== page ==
Memory – Testimony

| May 8, 2020


Marie Eve Vaillancourt is the Manager of Exhibitions and Development with the Juno Beach Centre Association. Here, she shares what the JBC means to her and why she continues to devote herself to the mission of remembrance.


“Working at the Juno Beach Centre in Normandy for almost seven years, and for the Association in Canada for two years has made me understand the meaning of the word THANK YOU more than any other experience in my life.


To all Second World War Canadian soldiers and veterans:

For all the kites my sons and I have flown on windy days.

For our after school-work swims.

For birthday parties on the beach with a rugby ball and lines drawn on the sand.

For sailing on a catamaran with my sons.

For laughter.



To all Canadian families who have personal connections to the Second World War that visit the JBC:

For letting us, the staff – complete strangers – witness and be part of your journey. You arrive on Juno Beach with your hearts already filled with sorrow and pride; standing on this beach has been on your bucket list for years. Your emotions are overflowing, but healing is happening. For a moment in time, we share with you the humility that binds us as Canadians – humans –  together.



To all Canadians who have no connection to the Second World War that visit:

For understanding the importance of this site and feeling it in your guts nonetheless, and joining in to commemorate and proving that Canadians, no matter their origins or backgrounds, have this natural ability to care and respect for what feels authentic and humble.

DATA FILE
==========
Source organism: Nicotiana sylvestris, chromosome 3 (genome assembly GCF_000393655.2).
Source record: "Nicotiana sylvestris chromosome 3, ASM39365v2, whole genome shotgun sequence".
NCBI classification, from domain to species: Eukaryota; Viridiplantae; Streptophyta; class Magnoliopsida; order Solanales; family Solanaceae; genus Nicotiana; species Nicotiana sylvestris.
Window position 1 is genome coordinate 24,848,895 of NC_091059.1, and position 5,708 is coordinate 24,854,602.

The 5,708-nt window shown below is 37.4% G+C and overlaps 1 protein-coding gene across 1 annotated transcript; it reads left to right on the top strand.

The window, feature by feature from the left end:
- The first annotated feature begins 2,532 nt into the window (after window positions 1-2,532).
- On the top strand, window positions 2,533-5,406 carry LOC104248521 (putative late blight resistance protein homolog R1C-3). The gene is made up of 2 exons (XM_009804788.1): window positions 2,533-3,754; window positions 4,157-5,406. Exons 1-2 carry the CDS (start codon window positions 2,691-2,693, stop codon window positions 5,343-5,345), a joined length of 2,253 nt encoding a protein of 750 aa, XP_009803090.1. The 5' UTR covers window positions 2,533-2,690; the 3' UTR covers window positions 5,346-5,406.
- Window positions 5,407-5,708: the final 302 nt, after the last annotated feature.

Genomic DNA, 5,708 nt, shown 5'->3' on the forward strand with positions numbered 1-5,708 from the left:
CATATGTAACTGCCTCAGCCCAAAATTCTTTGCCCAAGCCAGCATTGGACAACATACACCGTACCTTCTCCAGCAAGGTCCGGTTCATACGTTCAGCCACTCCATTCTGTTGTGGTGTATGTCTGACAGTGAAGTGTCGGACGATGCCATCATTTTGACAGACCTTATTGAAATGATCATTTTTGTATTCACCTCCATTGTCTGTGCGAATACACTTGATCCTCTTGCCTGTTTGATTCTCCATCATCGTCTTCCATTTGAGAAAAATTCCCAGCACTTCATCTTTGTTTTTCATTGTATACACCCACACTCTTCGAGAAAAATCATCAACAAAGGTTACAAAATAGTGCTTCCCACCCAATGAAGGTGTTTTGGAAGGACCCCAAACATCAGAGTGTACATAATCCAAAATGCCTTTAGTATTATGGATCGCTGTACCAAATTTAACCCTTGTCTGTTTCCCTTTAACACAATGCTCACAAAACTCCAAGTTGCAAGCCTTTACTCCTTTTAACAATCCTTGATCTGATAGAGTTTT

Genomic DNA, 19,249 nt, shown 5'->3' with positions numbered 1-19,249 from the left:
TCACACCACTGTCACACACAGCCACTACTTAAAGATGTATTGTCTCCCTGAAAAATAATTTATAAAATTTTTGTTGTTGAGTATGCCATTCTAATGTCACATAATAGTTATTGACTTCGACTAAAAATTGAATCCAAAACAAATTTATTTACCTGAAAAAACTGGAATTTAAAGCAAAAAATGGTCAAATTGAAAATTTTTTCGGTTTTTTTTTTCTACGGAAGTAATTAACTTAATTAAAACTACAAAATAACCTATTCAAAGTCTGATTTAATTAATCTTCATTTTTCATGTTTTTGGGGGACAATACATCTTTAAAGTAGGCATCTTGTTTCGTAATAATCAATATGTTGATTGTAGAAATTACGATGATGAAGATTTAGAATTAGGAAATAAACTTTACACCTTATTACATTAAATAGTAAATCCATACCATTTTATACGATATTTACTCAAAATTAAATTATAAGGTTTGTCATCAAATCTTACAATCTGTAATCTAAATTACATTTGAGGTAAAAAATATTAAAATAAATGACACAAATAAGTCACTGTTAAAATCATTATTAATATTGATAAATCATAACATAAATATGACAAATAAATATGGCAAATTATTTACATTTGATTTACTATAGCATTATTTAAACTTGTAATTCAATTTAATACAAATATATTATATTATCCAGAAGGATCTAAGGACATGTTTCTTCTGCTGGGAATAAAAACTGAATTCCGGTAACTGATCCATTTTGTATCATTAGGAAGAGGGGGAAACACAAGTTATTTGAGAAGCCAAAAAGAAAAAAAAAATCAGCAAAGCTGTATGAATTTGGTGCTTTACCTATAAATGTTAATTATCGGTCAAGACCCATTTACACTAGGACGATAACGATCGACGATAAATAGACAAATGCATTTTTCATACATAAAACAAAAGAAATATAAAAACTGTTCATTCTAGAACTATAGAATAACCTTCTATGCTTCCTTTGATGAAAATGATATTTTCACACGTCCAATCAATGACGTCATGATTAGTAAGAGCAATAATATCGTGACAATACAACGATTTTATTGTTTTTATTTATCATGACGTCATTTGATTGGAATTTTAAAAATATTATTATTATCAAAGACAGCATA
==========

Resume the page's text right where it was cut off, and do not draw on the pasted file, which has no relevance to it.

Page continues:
To all currently serving Canadian servicemen and women and our “new generation of veterans” post Second World War who have supported us and will continue to do so:

For trusting that a staff team comprised of civilians can do your service justice and understand your sacrifices.

For leading by example and showcasing generosity by never expecting any reward or recognition.



To all our dear French and European Friends; to those liberated by Canadians in 1944:

For allowing Canadians to better understand the true meaning of liberation and friendship forged in fire.

For showing up, rain or shine to our events, for shovelling buckets of sand out of German tunnels and bunkers for days on hand as volunteers to help make the experience of our site unforgettable for thousands of visitors for years to come.

For bringing over cases of Normandy apples for the guide teams.



To all our Canadian guides past and future:

For being the live link, for being the face of hope to hundreds of thousands of visitors from all over the world that memory transmission and intergenerational dialogue are powerful agents of peace and tolerance.

For having a few beers together as a team on top of Cosy’s bunker to watch the sunset on Juno Beach and returning home as Ambassadors to Normandy and memory for the rest of your lives.


For all these reasons and many more to create and come:

Long live the JBC,

Long live the team spirit that inhabits all staff of the “Juno family”,

Long live this friendship forged in fire.”



Dispatches from Juno shares all the news, events, and stories from the Juno Beach Centre in France and Canada. Interested in contributing a story to the blog? Email the editor at

Leave a Reply